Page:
Black Magic, Films, Horror, Netflix, Reviews, Supernatural

The Rope Curse 2

Sinister rituals and Thai black magic in this Taiwanese Netflix chiller…

Likely as a result of the squeeze on new content due to the COVID pandemic, 2020 has seen a rise in the number of films from around Asia appearing on international streaming platforms, with Netflix in particular picking up a fair few titles. Taiwan has proved an increasingly happy hunting ground, with films like Secrets in the Hot Spring, A Sun, Your Name Engraved Herein and The Bridge Curse all having appeared recently, now joined by supernatural horror The Rope Curse 2. Directed by Liao Shih-han, the film is a follow up to his popular 2018 original, and stars Wilson Hsu (also in Liao’s 2019 drama The Paradise) and Tsai Ming-liang regular Lee Kang-sheng who won praise in 2020 for a very different role in the acclaimed director’s Days.

After opening with a product placement warning and handy bit of info about Thai black magic and the demonic entity at the heart of the titular curse, the film gets down to business, following a young orphaned woman called Jia-min (Wilson Hsu) who has the ability to see ghosts. After her uncle is killed by a rope curse connected to a ritual performed by Thai drug dealers, Jia-min’s aunt (Vera Chen, The Tenants Downstairs) is possessed by the demon and starts to behave alarmingly, ending up in hospital. Events see Jia-min’s path crossing with that of Huo-ge (Lee Kang-sheng), a washed-up exorcist whose master died several years back trying to undo the curse, and despite his initial reluctance he agrees to help her save her aunt.

Probably the main initial issue here is whether or not potential viewers need to have seen The Rope Curse before checking out the sequel, though since there doesn’t appear to be much connecting them aside from similar themes, it’s not really a problem. What does help is an interest in Taoist and black magic customs and costumes, as this is very much the focus of the film, Liao Shih-han showing great attention to detail in painstakingly bringing them to the screen. While having Curse in the title might suggest a traditional modern ghost horror in the manner of recent compatriot The Bridge Curse, the film is a much slower and more thoughtful affair, with long sequences dedicated to rituals and their trappings. The emphasis is firmly on atmosphere rather than scares, and while Liao does a good job of giving the film a creepy look, with lots of lurid colours and shadows, this might disappoint anyone looking for more lively terrors. Things do shift gears a bit during the final act, though the sudden injection of computer effects feels out of place rather than impressive, and doesn’t really add much.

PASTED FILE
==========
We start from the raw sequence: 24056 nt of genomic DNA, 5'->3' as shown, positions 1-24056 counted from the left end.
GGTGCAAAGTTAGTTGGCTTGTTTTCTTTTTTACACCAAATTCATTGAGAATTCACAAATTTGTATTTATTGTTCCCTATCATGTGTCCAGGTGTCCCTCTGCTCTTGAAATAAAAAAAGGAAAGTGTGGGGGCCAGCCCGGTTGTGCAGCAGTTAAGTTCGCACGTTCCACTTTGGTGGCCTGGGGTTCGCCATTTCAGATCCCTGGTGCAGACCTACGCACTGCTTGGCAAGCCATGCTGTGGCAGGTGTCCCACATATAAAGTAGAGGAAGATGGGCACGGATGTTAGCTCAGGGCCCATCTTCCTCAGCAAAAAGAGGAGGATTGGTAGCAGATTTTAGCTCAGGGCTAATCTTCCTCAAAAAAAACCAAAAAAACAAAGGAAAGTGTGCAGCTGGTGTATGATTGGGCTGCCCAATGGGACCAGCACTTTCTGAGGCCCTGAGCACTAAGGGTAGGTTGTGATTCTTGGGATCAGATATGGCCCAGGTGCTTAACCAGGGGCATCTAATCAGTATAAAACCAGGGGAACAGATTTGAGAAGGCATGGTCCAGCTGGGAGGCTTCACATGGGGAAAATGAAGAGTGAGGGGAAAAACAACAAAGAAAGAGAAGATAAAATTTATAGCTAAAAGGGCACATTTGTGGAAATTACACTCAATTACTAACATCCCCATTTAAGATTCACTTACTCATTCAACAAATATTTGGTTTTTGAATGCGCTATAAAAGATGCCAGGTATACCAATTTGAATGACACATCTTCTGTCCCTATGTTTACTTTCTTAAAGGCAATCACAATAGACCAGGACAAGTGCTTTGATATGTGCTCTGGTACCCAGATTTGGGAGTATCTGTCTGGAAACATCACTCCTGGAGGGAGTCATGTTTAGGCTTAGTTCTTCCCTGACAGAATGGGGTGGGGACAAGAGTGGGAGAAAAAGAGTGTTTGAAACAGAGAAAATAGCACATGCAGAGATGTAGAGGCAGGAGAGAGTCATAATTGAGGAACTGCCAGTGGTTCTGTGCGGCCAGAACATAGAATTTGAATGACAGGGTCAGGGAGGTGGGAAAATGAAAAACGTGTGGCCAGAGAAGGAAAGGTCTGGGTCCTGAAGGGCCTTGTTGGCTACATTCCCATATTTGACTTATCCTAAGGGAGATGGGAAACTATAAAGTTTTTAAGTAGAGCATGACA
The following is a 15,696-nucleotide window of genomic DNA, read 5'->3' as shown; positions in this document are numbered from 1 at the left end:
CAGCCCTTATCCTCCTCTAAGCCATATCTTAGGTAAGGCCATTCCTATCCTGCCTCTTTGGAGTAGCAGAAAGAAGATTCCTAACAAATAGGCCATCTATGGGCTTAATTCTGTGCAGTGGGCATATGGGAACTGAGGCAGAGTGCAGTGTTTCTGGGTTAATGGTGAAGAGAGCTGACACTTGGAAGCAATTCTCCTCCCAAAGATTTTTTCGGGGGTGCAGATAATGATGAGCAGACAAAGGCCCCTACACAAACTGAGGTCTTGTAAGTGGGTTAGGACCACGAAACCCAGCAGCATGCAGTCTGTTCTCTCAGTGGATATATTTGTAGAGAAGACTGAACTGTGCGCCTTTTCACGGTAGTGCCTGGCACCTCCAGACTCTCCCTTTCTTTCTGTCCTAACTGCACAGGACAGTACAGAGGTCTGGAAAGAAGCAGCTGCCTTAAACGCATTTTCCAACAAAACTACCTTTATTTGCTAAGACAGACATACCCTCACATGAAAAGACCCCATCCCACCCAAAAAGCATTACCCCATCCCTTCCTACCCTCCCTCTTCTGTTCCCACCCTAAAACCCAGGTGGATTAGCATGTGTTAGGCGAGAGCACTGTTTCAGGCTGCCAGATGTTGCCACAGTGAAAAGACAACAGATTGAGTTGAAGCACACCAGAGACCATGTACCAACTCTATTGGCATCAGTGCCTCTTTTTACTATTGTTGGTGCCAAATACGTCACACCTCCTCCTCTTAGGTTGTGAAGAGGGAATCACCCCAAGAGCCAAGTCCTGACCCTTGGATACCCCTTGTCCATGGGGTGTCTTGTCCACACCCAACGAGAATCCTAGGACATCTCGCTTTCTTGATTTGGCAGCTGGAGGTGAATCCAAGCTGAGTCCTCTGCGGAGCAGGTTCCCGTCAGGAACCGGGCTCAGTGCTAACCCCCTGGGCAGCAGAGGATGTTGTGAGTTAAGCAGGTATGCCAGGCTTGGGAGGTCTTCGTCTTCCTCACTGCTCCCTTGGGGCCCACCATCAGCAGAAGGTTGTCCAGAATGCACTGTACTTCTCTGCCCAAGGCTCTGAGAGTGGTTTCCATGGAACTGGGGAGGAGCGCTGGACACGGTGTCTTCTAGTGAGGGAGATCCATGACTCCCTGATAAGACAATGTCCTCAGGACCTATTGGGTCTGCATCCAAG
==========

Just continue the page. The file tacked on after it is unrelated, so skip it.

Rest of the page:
https://www.youtube.com/watch?v=mLdlR6m5EIo

Liao is similarly more concerned with the film’s dramatic elements than with actually frightening the viewer, and it quite quickly gets dragged down by an overabundance of subplots, following Jia-min and her aunt, Huo-ge and his struggles with guilt and alcoholism, a police investigation into the drug dealers, and more. It’s all a bit overstretched and muddled, especially since it’s obvious from early on that Jia-min and Huo-ge will end up coming together to fight the demon, with matters not helped by a sluggish pace. This isn’t the fault of the cast, with Wilson Hsu passable as the tormented Jia-min and Lee Kang-sheng and Vera Chen both impressive, and more down to the fact that the script simply doesn’t give their characters enough depth to justify the amount of time spent on them.

It’s a shame, as for patient viewers interested in black magic and Taoist rituals The Rope Curse 2 has a reasonable amount to offer despite its over-plotting, and is well-directed by Liao Shih-han. Although an easy win for anyone with Netflix, it’s unlikely to impress the average genre fan, and is a little too dry and convoluted to work effectively as a supernatural shocker.

The Rope Curse 2 is available to stream on Netflix now.

About the author

James MudgeJames Mudge James Mudge
From Glasgow but based in London, James has been writing for a variety of websites over the last decade, including BeyondHollywood in the US and YesAsia in Hong Kong. As well as running film consultancy The Next Day Agency, James is also the Festival Director of the Chinese Visual Festival in London, an annual event which showcases Chinese language cinema... More »
Read all posts by James Mudge

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